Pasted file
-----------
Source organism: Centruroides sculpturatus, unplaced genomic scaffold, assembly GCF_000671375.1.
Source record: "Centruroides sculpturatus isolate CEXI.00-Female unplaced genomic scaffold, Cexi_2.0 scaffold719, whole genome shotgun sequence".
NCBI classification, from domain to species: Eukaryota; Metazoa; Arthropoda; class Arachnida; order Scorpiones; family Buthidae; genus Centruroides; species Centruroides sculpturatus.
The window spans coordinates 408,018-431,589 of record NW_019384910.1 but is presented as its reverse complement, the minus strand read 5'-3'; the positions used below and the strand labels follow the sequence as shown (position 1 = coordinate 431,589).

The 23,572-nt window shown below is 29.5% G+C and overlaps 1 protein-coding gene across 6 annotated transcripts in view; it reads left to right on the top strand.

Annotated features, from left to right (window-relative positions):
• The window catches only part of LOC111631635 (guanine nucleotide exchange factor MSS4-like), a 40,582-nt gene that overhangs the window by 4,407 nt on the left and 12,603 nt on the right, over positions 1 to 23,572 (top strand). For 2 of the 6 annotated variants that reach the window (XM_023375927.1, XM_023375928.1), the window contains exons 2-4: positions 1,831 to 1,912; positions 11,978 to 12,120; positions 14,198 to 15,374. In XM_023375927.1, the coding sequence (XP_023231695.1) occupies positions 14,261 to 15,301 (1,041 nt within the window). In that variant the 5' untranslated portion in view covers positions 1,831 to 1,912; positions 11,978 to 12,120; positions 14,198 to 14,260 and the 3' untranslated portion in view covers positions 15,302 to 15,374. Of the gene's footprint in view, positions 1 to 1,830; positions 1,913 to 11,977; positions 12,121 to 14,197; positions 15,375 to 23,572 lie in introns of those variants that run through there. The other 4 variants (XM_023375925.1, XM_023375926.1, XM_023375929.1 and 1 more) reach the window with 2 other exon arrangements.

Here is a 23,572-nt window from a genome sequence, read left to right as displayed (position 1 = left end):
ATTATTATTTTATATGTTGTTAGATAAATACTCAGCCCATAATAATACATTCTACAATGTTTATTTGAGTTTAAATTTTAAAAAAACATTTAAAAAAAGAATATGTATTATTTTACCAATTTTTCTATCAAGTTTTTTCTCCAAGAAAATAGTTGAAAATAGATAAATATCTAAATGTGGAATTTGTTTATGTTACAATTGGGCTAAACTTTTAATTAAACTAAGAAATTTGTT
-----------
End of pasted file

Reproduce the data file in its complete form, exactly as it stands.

Source organism: Centruroides sculpturatus, unplaced genomic scaffold, assembly GCF_000671375.1.
Source record: "Centruroides sculpturatus isolate CEXI.00-Female unplaced genomic scaffold, Cexi_2.0 scaffold719, whole genome shotgun sequence".
NCBI classification, from domain to species: Eukaryota; Metazoa; Arthropoda; class Arachnida; order Scorpiones; family Buthidae; genus Centruroides; species Centruroides sculpturatus.
The window spans coordinates 408,018-431,589 of record NW_019384910.1 but is presented as its reverse complement, the minus strand read 5'-3'; the positions used below and the strand labels follow the sequence as shown (position 1 = coordinate 431,589).

The 23,572-nt window shown below is 29.5% G+C and overlaps 1 protein-coding gene across 6 annotated transcripts in view; it reads left to right on the top strand.

Annotated features, from left to right (window-relative positions):
• The window catches only part of LOC111631635 (guanine nucleotide exchange factor MSS4-like), a 40,582-nt gene that overhangs the window by 4,407 nt on the left and 12,603 nt on the right, over positions 1 to 23,572 (top strand). For 2 of the 6 annotated variants that reach the window (XM_023375927.1, XM_023375928.1), the window contains exons 2-4: positions 1,831 to 1,912; positions 11,978 to 12,120; positions 14,198 to 15,374. In XM_023375927.1, the coding sequence (XP_023231695.1) occupies positions 14,261 to 15,301 (1,041 nt within the window). In that variant the 5' untranslated portion in view covers positions 1,831 to 1,912; positions 11,978 to 12,120; positions 14,198 to 14,260 and the 3' untranslated portion in view covers positions 15,302 to 15,374. Of the gene's footprint in view, positions 1 to 1,830; positions 1,913 to 11,977; positions 12,121 to 14,197; positions 15,375 to 23,572 lie in introns of those variants that run through there. The other 4 variants (XM_023375925.1, XM_023375926.1, XM_023375929.1 and 1 more) reach the window with 2 other exon arrangements.

Here is a 23,572-nt window from a genome sequence, read left to right as displayed (position 1 = left end):
ATTATTATTTTATATGTTGTTAGATAAATACTCAGCCCATAATAATACATTCTACAATGTTTATTTGAGTTTAAATTTTAAAAAAACATTTAAAAAAAGAATATGTATTATTTTACCAATTTTTCTATCAAGTTTTTTCTCCAAGAAAATAGTTGAAAATAGATAAATATCTAAATGTGGAATTTGTTTATGTTACAATTGGGCTAAACTTTTAATTAAACTAAGAAATTTGTT